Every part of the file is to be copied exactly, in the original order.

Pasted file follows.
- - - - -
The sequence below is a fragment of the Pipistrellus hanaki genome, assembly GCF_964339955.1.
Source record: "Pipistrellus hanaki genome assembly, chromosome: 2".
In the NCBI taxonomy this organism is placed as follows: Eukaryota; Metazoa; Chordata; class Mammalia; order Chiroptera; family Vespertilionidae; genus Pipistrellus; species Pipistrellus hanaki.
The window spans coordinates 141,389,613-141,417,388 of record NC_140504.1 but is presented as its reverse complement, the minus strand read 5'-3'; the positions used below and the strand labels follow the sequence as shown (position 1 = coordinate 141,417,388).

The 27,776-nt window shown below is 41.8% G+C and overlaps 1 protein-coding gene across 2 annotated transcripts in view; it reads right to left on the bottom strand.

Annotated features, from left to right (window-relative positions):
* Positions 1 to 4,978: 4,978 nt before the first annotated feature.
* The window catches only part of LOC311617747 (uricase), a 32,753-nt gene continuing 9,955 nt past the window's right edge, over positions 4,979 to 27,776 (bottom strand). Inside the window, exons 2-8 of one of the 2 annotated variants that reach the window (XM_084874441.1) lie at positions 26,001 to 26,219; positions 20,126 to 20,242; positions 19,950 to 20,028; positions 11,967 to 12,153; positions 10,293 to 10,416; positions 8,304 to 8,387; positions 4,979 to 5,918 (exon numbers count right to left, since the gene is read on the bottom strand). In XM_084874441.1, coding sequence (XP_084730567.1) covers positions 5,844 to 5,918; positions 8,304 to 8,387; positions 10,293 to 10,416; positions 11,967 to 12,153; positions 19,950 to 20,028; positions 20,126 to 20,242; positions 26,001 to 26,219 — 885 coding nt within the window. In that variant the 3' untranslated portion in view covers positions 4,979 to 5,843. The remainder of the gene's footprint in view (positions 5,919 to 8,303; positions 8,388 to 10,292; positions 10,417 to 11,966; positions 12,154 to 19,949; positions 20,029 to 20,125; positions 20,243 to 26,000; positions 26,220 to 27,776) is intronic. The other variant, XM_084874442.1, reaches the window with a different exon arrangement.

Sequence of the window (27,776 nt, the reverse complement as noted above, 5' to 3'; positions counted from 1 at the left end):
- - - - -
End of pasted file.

The sequence below is a fragment of the Pipistrellus hanaki genome, assembly GCF_964339955.1.
Source record: "Pipistrellus hanaki genome assembly, chromosome: 2".
In the NCBI taxonomy this organism is placed as follows: Eukaryota; Metazoa; Chordata; class Mammalia; order Chiroptera; family Vespertilionidae; genus Pipistrellus; species Pipistrellus hanaki.
The window spans coordinates 141,389,613-141,417,388 of record NC_140504.1 but is presented as its reverse complement, the minus strand read 5'-3'; the positions used below and the strand labels follow the sequence as shown (position 1 = coordinate 141,417,388).

The 27,776-nt window shown below is 41.8% G+C and overlaps 1 protein-coding gene across 2 annotated transcripts in view; it reads right to left on the bottom strand.

Annotated features, from left to right (window-relative positions):
* Positions 1 to 4,978: 4,978 nt before the first annotated feature.
* The window catches only part of LOC311617747 (uricase), a 32,753-nt gene continuing 9,955 nt past the window's right edge, over positions 4,979 to 27,776 (bottom strand). Inside the window, exons 2-8 of one of the 2 annotated variants that reach the window (XM_084874441.1) lie at positions 26,001 to 26,219; positions 20,126 to 20,242; positions 19,950 to 20,028; positions 11,967 to 12,153; positions 10,293 to 10,416; positions 8,304 to 8,387; positions 4,979 to 5,918 (exon numbers count right to left, since the gene is read on the bottom strand). In XM_084874441.1, coding sequence (XP_084730567.1) covers positions 5,844 to 5,918; positions 8,304 to 8,387; positions 10,293 to 10,416; positions 11,967 to 12,153; positions 19,950 to 20,028; positions 20,126 to 20,242; positions 26,001 to 26,219 — 885 coding nt within the window. In that variant the 3' untranslated portion in view covers positions 4,979 to 5,843. The remainder of the gene's footprint in view (positions 5,919 to 8,303; positions 8,388 to 10,292; positions 10,417 to 11,966; positions 12,154 to 19,949; positions 20,029 to 20,125; positions 20,243 to 26,000; positions 26,220 to 27,776) is intronic. The other variant, XM_084874442.1, reaches the window with a different exon arrangement.

Sequence of the window (27,776 nt, the reverse complement as noted above, 5' to 3'; positions counted from 1 at the left end):